The sample of the study consisted of 53 females, 19 males, and 1 other (Appendix A).
This made a total of 73 responses to our survey. The sample was limited to only college students
in order to keep the sample around the same age range and to ensure the students have a GPA.
The sample also consisted of mostly high intellect students due to the high number of AP
students that answered the survey. All of the surveys were from The University of Tampa to
keep the sample in a central location.
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The survey used consisted of 9 questions. The survey gave multiple options for ethnicity
as to not exclude anyone. The survey also asked if the participant played high school sports to
see if their high school performance was affected by physical activity 80.8% said they played
high school sports (Appendix B). To see how sports affect students at the college level, a
question about collegiate sports was asked which 23% said yes (Appendix C).
We discovered no correlation between exercise and academic performance, the p value
was .16269494 for Days of exercise and GPA. The P value for hours of exercise with days in
correlation to GPA. There is no academic performance benefits from exercise. The result we
found could potentially be due to most of our participants having high GPAs’ around 3.0. If the
study was more broad and generalized then there could of potentially have been a better
In the procedure of the survey when choosing the questions for the survey, we analyzed
demographic information such as race and age, and questions about the history of their athletic
and academic performance. We asked this information in hopes of being aware that we were
analyzing a diverse group of individuals who had taken the survey, however it did give us
indication that we had reached a diverse group of individuals, but that was all we did with the
information. The demographic, athletic history, and academic history data could have been used
to find a correlation with the grade point average and physical activity data that was also
collected to see if there was a positive or negative relationship between the data. For example, if
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we had analyzed the relationship between whether or not someone was a collegiate athlete and
their grade point average, those athletes have required amounts of physical activity per day
through practices and how that impacts the athletes’ academic performance. There was
significant data that was collected that was not applied nor analyzed to the study to see what
other kind of relationships could be built through the data collected.
In the survey, under the question, “How many hours per day do you exercise?”, we
capped the options at 4 or more hours per day. We chose to do this because it is not healthy to
put your body through that many hours of exercise multiple days of the week, it is believed to be
much more effective to exercise multiple days a week for maybe an hour or two a day.
However, some people choose to put their bodies through that kind of intensity and we shouldn’t
have limited our data by only having options 0 through 4+ hours per day. After discussing the
issue and following the conclusion of the survey results, we realized that athletes sometimes put
themselves through 5 or 6 hours a day of intense cardio, weight, and skill training in order to
elevate their skill level. In the event, we had left the question with a free response option instead
of a drop down option, there may have been a better correlation within the data.
We believe the sample of people we had access to and actually had the survey distributed
to had an impact on the data we collected. We distributed the survey to large groups of
individuals we knew and were our peers including fraternities, sororities, elite academic and
leadership groups on campus. The survey was distributed to these large groups of college
students in common environments as a convenience factor, and it may have skewed the data we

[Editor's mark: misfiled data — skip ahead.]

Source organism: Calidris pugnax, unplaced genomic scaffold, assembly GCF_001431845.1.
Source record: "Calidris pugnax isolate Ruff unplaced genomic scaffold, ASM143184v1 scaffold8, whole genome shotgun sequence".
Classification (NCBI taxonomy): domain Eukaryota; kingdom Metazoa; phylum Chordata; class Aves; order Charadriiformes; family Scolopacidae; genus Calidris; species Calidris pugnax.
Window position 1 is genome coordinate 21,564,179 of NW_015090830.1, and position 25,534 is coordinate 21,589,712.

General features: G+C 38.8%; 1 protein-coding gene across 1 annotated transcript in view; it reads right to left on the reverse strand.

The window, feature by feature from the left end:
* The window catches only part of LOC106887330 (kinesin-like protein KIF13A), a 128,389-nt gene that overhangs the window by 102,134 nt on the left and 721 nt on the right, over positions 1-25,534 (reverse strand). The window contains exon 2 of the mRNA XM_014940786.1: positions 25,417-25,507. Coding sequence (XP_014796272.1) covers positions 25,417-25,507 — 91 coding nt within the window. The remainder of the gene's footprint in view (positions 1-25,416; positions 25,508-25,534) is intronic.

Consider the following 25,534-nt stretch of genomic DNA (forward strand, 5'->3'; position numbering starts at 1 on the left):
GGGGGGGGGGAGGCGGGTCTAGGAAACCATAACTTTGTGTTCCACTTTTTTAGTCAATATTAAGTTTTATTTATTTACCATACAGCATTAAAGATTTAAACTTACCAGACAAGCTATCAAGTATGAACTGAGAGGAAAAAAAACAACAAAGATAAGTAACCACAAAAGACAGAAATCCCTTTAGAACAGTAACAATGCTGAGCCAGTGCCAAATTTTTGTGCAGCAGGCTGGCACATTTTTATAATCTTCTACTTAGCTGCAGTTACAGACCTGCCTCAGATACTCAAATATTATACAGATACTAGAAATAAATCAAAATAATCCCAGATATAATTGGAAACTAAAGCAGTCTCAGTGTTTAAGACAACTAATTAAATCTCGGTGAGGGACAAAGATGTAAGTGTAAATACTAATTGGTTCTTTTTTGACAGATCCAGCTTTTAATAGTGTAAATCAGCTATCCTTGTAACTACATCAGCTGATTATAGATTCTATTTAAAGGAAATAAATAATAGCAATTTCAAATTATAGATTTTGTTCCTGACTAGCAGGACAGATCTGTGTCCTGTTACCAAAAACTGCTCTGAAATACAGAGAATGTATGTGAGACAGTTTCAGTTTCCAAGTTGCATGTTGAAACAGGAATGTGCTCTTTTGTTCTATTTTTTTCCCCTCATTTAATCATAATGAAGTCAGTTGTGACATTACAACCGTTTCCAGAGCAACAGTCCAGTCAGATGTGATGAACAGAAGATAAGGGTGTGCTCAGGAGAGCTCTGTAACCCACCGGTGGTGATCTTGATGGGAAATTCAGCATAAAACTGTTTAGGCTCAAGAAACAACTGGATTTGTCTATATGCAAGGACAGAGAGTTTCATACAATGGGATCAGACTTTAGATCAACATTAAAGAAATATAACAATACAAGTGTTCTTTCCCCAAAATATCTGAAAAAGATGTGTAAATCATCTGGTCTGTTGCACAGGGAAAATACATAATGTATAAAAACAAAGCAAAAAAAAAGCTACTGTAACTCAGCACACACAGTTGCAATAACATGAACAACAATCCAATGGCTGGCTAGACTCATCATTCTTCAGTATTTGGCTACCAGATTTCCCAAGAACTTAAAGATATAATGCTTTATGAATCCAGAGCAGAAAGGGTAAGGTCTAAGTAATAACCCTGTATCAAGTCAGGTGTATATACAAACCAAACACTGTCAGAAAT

collected. In Greek life, academic, and leadership organizations there are typically grade point
average requirements students are required to meet in order to remain a participant in the
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organization. Therefore, the students that we surveyed maintain high grade point averages
regardless of whether they exercise at all during the week, although exercise may be a good
mental release for the students that doesn’t necessarily mean they take advantage of it.
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Blom, L. C., Alvarez, J., Zhang, L., & Kolbo, J. (2011). Associations between health-related
physical fitness, academic achievement and selected academic behaviors of elementary
and middle school students in the state of mississippi. ICHPER -- SD Journal of
Research in Health, Physical Education, Recreation, Sport & Dance, 6(1), 13-19.
Bunketorp Käll, L., Malmgren, H., Olsson, E., Lindén, T., & Nilsson, M. (2015). Effects of a
curricular physical activity intervention on children's school performance, wellness, and
brain development. Journal of School Health, 85(10), 704-713. doi:10.1111/josh.12303
Edwards, J. U., Mauch, L., & Winkelman, M. R. (2011). Relationship of nutrition and physical
activity behaviors and fitness measures to academic performance for sixth graders in a
midwest city school district. Journal of School Health, 81(2), 65-73.
Morales, J., Gomis, M., Pelicer-Chenol, M., GarcÍa-MasÓ, X., GÓmez, A., & GonzÁlez, L.
(2011). Relation between physical activity and academic performance in 3rd- year
secondary education students. Perceptual & Motor Skills, 113(2), 539-546.
Mull, H., & Tietjen-Smith, T. (2014). Physical activity and academic success: Links on a
university campus. FOCUS on Colleges, Universities & Schools, 8(1), 1-8.
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Physical Activity & GPA Survey
1. Gender *
2. Mark only one oval.
3. Race/Ethnicity *
4. Mark only one oval.
○ Pacific Islander
○ Middle Eastern
○ Multi Racial
5. Age (in years, Ex. 18) *
6. How many days per week do you exercise? *
7. Mark only one oval.
○ 0 days
○ 1 days
○ 2 days
○ 3 days
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○ 4 days
○ 5 days
○ 6 days
○ 7 days
8. How many hours per day do you exercise? *
9. Mark only one oval.
○ 0 hrs
○ 1 hrs
○ 2 hrs
○ 3 hrs
○ 4+ hrs
10. Did you participate in high school athletics? *
11. Mark only one oval.
12. Are you a collegiate athlete? *
13. Mark only one oval.
14. What is your current GPA, if you do not have a current GPA please use high
school GPA (unweighted)? Ex. 3.75 (nothing higher than 4.0)*
15. Did you take a significant amount of Honors/AP classes in high school? *
16. Mark only one oval.